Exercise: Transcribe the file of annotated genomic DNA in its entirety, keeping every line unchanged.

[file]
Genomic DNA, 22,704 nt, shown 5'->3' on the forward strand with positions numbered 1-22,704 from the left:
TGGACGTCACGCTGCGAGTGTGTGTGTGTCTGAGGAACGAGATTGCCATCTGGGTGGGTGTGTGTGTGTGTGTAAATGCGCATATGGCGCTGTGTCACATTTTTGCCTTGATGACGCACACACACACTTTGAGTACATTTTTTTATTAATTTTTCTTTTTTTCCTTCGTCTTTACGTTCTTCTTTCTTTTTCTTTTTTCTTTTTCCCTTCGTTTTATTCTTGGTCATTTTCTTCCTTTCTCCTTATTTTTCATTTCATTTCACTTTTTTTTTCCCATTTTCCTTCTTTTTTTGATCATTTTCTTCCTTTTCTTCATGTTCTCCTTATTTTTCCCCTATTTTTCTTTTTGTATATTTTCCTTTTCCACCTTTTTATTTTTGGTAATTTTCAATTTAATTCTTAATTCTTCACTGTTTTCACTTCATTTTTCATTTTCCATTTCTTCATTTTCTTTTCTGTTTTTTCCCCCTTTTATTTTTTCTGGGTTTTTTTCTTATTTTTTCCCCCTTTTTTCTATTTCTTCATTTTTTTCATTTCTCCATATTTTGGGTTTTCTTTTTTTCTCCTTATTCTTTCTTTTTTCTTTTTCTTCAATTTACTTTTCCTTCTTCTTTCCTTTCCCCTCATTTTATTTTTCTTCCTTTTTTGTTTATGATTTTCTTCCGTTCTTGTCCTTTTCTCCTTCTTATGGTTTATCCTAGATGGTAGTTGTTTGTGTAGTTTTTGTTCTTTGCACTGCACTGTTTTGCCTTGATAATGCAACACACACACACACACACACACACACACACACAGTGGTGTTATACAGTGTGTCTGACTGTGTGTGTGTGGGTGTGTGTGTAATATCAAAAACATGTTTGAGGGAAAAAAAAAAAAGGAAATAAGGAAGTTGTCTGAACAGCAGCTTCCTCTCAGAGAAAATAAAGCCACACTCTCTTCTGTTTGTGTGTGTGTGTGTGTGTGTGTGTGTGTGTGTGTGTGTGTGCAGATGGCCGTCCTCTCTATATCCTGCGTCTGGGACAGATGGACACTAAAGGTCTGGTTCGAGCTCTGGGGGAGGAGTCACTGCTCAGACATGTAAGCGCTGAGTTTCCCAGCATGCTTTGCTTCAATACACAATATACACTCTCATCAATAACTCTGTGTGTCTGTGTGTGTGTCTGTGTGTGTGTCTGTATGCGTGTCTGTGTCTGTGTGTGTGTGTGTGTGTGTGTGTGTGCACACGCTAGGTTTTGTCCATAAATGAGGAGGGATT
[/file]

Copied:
Genomic DNA, 22,704 nt, shown 5'->3' on the forward strand with positions numbered 1-22,704 from the left:
TGGACGTCACGCTGCGAGTGTGTGTGTGTCTGAGGAACGAGATTGCCATCTGGGTGGGTGTGTGTGTGTGTGTAAATGCGCATATGGCGCTGTGTCACATTTTTGCCTTGATGACGCACACACACACTTTGAGTACATTTTTTTATTAATTTTTCTTTTTTTCCTTCGTCTTTACGTTCTTCTTTCTTTTTCTTTTTTCTTTTTCCCTTCGTTTTATTCTTGGTCATTTTCTTCCTTTCTCCTTATTTTTCATTTCATTTCACTTTTTTTTTCCCATTTTCCTTCTTTTTTTGATCATTTTCTTCCTTTTCTTCATGTTCTCCTTATTTTTCCCCTATTTTTCTTTTTGTATATTTTCCTTTTCCACCTTTTTATTTTTGGTAATTTTCAATTTAATTCTTAATTCTTCACTGTTTTCACTTCATTTTTCATTTTCCATTTCTTCATTTTCTTTTCTGTTTTTTCCCCCTTTTATTTTTTCTGGGTTTTTTTCTTATTTTTTCCCCCTTTTTTCTATTTCTTCATTTTTTTCATTTCTCCATATTTTGGGTTTTCTTTTTTTCTCCTTATTCTTTCTTTTTTCTTTTTCTTCAATTTACTTTTCCTTCTTCTTTCCTTTCCCCTCATTTTATTTTTCTTCCTTTTTTGTTTATGATTTTCTTCCGTTCTTGTCCTTTTCTCCTTCTTATGGTTTATCCTAGATGGTAGTTGTTTGTGTAGTTTTTGTTCTTTGCACTGCACTGTTTTGCCTTGATAATGCAACACACACACACACACACACACACACACACACAGTGGTGTTATACAGTGTGTCTGACTGTGTGTGTGTGGGTGTGTGTGTAATATCAAAAACATGTTTGAGGGAAAAAAAAAAAAGGAAATAAGGAAGTTGTCTGAACAGCAGCTTCCTCTCAGAGAAAATAAAGCCACACTCTCTTCTGTTTGTGTGTGTGTGTGTGTGTGTGTGTGTGTGTGTGTGTGTGTGCAGATGGCCGTCCTCTCTATATCCTGCGTCTGGGACAGATGGACACTAAAGGTCTGGTTCGAGCTCTGGGGGAGGAGTCACTGCTCAGACATGTAAGCGCTGAGTTTCCCAGCATGCTTTGCTTCAATACACAATATACACTCTCATCAATAACTCTGTGTGTCTGTGTGTGTGTCTGTGTGTGTGTCTGTATGCGTGTCTGTGTCTGTGTGTGTGTGTGTGTGTGTGTGTGTGCACACGCTAGGTTTTGTCCATAAATGAGGAGGGATT